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Few Lawsuits Predicted in NY Fracking Ban

New YorkEarlier this month, New York Governor Andrew Cuomo announced a statewide ban on hydraulic fracturing (fracking). As an energy writer and New York State resident, I’m quite proud of my often controversial governor. Since the announcement, I’ve been scouring articles about the ban and have noticed many people mentioning lawsuits and legal action against the state. Obviously, not everyone is thrilled about it. However, experts say lawsuits are unlikely to follow the unprecedented act.

The ban first started as a moratorium on fracking six years ago, during which a study was done to get more information on potential fracking risks. Many companies left, lost land leases, or went bankrupt. Chesapeake Energy was one of the biggest leaseholders in the state, but gave up a legal battle to keep thousands of acres. Meanwhile, Norse Energy went bankrupt when the 100,000 acres it leased were declared off-limits to fracking. Norse Energy did try to sue the town of Dryden, NY after it banned fracking within its town limits prior to the state ban, but the court decided in favor of the town.

Now, after six long years, many companies have left the state or are too tired to bother with a lawsuit. When natural gas prices spiked in 2008, they reached about $14 per million British thermal units (mmBtu). Since the initial fracking boom six years ago, prices have dropped to below $4 per mmBtu. So starting a legal fight to drill for natural gas at a much lower rate isn’t in any company’s best interest.

Landowners who wanted to sell drilling leases and claim that the ban is restricting their rights, have little argument due to the migration of fracking companies. Deborah Goldberg, an attorney with Earthjustice, said, “If no one is there to drill, you don’t have a case.” Unless a landowner has a valid offer from a drilling company (which none do) he or she cannot prove the state is preventing any fiscal losses because of the ban.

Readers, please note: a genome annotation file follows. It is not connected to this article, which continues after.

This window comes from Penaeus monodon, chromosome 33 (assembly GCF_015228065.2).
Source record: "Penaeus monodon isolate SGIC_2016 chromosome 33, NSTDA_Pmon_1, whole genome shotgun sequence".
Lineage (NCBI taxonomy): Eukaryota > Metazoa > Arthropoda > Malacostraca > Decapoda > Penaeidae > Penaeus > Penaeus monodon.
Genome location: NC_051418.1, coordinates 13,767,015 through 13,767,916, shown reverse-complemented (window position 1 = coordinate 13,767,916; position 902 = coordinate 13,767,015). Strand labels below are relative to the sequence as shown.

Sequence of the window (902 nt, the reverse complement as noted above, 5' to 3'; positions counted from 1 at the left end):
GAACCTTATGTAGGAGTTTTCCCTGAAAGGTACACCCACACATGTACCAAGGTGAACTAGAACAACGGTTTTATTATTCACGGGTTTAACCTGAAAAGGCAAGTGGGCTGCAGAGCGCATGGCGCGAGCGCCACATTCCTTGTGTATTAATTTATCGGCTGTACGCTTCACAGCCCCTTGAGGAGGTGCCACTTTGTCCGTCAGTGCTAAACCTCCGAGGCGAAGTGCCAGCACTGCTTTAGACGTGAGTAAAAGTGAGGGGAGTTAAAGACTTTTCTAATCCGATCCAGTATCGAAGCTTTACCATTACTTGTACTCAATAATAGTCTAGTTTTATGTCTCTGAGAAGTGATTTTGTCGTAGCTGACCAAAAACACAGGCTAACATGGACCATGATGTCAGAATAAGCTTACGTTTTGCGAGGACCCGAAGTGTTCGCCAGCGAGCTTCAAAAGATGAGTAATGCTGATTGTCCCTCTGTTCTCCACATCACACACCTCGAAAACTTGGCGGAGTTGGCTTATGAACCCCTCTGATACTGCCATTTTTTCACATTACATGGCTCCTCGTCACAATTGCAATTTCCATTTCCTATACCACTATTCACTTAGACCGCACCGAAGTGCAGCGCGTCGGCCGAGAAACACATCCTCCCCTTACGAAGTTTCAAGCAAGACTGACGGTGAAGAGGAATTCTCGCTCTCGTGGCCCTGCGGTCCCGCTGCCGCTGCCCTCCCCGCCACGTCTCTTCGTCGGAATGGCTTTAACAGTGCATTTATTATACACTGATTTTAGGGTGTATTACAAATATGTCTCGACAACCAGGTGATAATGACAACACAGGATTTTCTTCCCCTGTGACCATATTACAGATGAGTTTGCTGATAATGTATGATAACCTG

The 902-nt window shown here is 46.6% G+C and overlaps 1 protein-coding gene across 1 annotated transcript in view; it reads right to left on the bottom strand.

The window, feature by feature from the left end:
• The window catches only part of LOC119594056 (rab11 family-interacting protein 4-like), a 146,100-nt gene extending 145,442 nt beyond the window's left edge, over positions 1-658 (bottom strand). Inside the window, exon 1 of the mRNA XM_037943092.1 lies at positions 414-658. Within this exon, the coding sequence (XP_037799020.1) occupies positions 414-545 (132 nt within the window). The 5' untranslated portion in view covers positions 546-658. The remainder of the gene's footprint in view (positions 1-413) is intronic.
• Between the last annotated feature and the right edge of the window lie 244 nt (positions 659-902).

Initially, we can expect a lot of opposition, legal threats, and crazy comments on local news outlets. However, in a few weeks it will be old news, and life will return to normal. Those threatening legal action will find themselves without a case, and will cease to move forward with a lawsuit. For those still upset, keep in mind that Cuomo will be out of office in a few years, and it’s possible a new governor will overturn the ban. In the meantime, though, I’m going to enjoy clean air, water, and life without the impending risks of fracking.

 

 

Related Articles:

New York Says ‘No!’ to Fracking
Fracking Will Kill Your Beer
Terry Pegula: A Fracking Billionaire

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  • Roskybosky

    I take it you are not a landowner.
    If there was any ‘science’ behind this decision, we’d be drilling right now. Instead, a decision that sounds like a schoolgirl hyperbole robs the people of NY of millions of dollars. What a joke. Unbelievable-and against the fifth amendment to boot.

    • Emily Neimanis

      Roskybosky, thank you for your comment, and I’m sorry you’re unhappy with the ban on fracking. In short time Cuomo will be out of office, and perhaps then you can join those who do support it and work to get the ban overturned. For now, those of us who are happy with the ban will enjoy it.